An endpoint that supports all record sizes can include any limit up to the protocol-defined limit for maximum record size. For TLS 1.3 and earlier, that limit is 2^14 octets. Higher values are currently reserved for future versions of the protocol that may allow larger records; an endpoint MUST NOT send a value higher than the protocol-defined maximum record size unless explicitly allowed by such a future version or extension.

Even if a larger record size limit is provided by a peer, an endpoint MUST NOT send records larger than the protocol-defined limit, unless explicitly allowed by a future TLS version or extension.

The record size limit only applies to records sent toward the endpoint that advertises the limit. An endpoint can send records that are larger than the limit it advertises as its own limit. An endpoint that receives a record larger than its advertised limit MUST generate a fatal “record_overflow” alert.

Clients SHOULD advertise the record_size_limit extension, even if they have no need to limit the size of records. This allows servers to apply a limit at their discretion. If this extension is not negotiated, endpoints can send records of any size permitted by the protocol or other negotiated extensions.

Endpoints MUST NOT send a record_size_limit extension with a value smaller than 64. An endpoint MUST treat receipt of a smaller value as a fatal error and generate an “illegal_parameter” alert.

In TLS 1.3, the server sends the record_size_limit extension in the EncryptedExtensions message.

During renegotiation, the record size limit is renegotiated. Records are subject to the limits that were set in the handshake that produces the keys that are used to protect those records. This admits the possibility that the extension might not be negotiated when a connection is renegotiated.

4.1. Record Expansion Limits

The size limit expressed in the record_size_limit extension doesn’t account for expansion due to compression or record protection. It is expected that a constrained device will disable compression to avoid unpredictable increases in record size. Stream ciphers and existing AEAD ciphers don’t permit variable amounts of expansion, but block ciphers do permit variable expansion.

In TLS 1.2, block ciphers allow between 1 and 256 octets of padding. When a limit lower than the protocol-defined limit is advertised, a second limit applies to the length of records that use block ciphers. An endpoint MUST NOT add padding to records that would cause the protected record to exceed the size of a protected record that contains the maximum amount of plaintext and the minimum permitted amount of padding.

For example, TLS_RSA_WITH_AES_128_CBC_SHA has 16 octet blocks and a 20 octet MAC. Given a record size limit of 256, a record of that length would require a minimum of 11 octets of padding (for [RFC5246] where the MAC is covered by encryption); or 15 octets if the encrypt_then_mac extension [RFC7366] is negotiated. With this limit, a record with 250 octets of plaintext could be padded to the same length by including at most 17 octets of padding; or 21 octets with encrypt_then_mac.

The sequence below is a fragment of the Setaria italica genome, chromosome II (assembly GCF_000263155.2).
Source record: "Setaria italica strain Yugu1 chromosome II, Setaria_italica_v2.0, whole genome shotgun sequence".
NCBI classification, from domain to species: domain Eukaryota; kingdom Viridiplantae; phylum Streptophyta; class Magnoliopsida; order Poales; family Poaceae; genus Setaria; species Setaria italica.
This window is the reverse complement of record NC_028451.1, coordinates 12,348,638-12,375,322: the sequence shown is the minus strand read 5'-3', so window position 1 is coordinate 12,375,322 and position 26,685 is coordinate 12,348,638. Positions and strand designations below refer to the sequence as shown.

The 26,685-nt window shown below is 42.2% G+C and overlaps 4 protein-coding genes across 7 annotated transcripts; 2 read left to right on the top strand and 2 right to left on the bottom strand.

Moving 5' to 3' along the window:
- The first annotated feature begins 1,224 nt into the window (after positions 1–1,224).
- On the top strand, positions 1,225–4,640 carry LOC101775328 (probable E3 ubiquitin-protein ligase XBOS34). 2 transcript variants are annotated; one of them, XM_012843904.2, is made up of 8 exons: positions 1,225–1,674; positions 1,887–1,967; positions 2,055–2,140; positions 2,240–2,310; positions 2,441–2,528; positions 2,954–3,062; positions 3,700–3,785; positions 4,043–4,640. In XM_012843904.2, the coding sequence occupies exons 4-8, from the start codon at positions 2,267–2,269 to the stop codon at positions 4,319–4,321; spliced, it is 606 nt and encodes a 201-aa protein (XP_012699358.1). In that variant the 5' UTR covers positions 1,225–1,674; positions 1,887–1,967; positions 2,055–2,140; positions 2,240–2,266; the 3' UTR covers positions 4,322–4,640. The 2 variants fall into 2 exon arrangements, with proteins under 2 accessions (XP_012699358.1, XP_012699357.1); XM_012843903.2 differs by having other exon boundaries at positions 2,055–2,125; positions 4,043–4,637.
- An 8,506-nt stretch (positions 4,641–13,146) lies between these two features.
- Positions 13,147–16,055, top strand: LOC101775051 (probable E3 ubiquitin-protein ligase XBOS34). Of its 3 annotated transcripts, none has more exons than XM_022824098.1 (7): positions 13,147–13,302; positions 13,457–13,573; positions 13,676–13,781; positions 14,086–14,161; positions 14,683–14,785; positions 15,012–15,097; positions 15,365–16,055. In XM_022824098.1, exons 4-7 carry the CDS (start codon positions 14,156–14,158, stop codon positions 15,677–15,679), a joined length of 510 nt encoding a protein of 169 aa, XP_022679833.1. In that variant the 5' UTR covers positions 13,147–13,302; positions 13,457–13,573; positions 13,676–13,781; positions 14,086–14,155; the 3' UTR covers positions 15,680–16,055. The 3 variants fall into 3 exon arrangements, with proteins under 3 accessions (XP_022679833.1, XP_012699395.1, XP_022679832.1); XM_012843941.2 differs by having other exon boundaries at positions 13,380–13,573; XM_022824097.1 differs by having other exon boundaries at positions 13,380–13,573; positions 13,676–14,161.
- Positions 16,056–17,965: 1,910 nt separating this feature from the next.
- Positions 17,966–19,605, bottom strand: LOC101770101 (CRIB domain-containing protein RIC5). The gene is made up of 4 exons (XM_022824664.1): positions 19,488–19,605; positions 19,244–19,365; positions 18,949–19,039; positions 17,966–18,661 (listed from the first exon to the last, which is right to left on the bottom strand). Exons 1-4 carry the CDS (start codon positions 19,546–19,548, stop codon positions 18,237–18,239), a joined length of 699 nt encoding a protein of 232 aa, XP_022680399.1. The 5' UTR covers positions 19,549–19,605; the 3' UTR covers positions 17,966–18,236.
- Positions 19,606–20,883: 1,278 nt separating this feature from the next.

An implementation that always adds the minimum amount of padding will always comply with this requirement.

5. Deprecating “max_fragment_length”

The record_size_limit extension replaces the max_fragment_length extension [RFC6066]. A server that supports the record_size_limit extension MUST ignore and max_fragment_length that appears in a ClientHello if both extensions appear. A client MUST treat receipt of both max_fragment_length and record_size_limit as a fatal error, and SHOULD generate an “illegal_parameter” alert.

Clients that depend on having a small record size MAY continue to advertise the max_fragment_length.

6. Security Considerations

Very small record sizes might generate additional work for senders and receivers, limiting throughput and increasing exposure to denial of service.

7. IANA Considerations

This document registers the record_size_limit extension in the TLS “ExtensionType Values” registry established in [RFC5246]. The record_size_limit extension has been assigned a code point of TBD; it is recommended and marked as “Encrypted” in TLS 1.3.

8. References

8.1. Normative References

[I-D.ietf-tls-tls13] Rescorla, E., "The Transport Layer Security (TLS) Protocol Version 1.3", Internet-Draft draft-ietf-tls-tls13-21, July 2017.
[RFC2119] Bradner, S., "Key words for use in RFCs to Indicate Requirement Levels", BCP 14, RFC 2119, DOI 10.17487/RFC2119, March 1997.
[RFC5246] Dierks, T. and E. Rescorla, "The Transport Layer Security (TLS) Protocol Version 1.2", RFC 5246, DOI 10.17487/RFC5246, August 2008.
[RFC6066] Eastlake 3rd, D., "Transport Layer Security (TLS) Extensions: Extension Definitions", RFC 6066, DOI 10.17487/RFC6066, January 2011.
[RFC7366] Gutmann, P., "Encrypt-then-MAC for Transport Layer Security (TLS) and Datagram Transport Layer Security (DTLS)", RFC 7366, DOI 10.17487/RFC7366, September 2014.

8.2. Informative References

[RFC5116] McGrew, D., "An Interface and Algorithms for Authenticated Encryption", RFC 5116, DOI 10.17487/RFC5116, January 2008.
[RFC7925] Tschofenig, H. and T. Fossati, "Transport Layer Security (TLS) / Datagram Transport Layer Security (DTLS) Profiles for the Internet of Things", RFC 7925, DOI 10.17487/RFC7925, July 2016.

Appendix A. Acknowledgments

Thomas Pornin and Hannes Tschofenig provided significant input to this document.

Author's Address

Martin Thomson Mozilla EMail: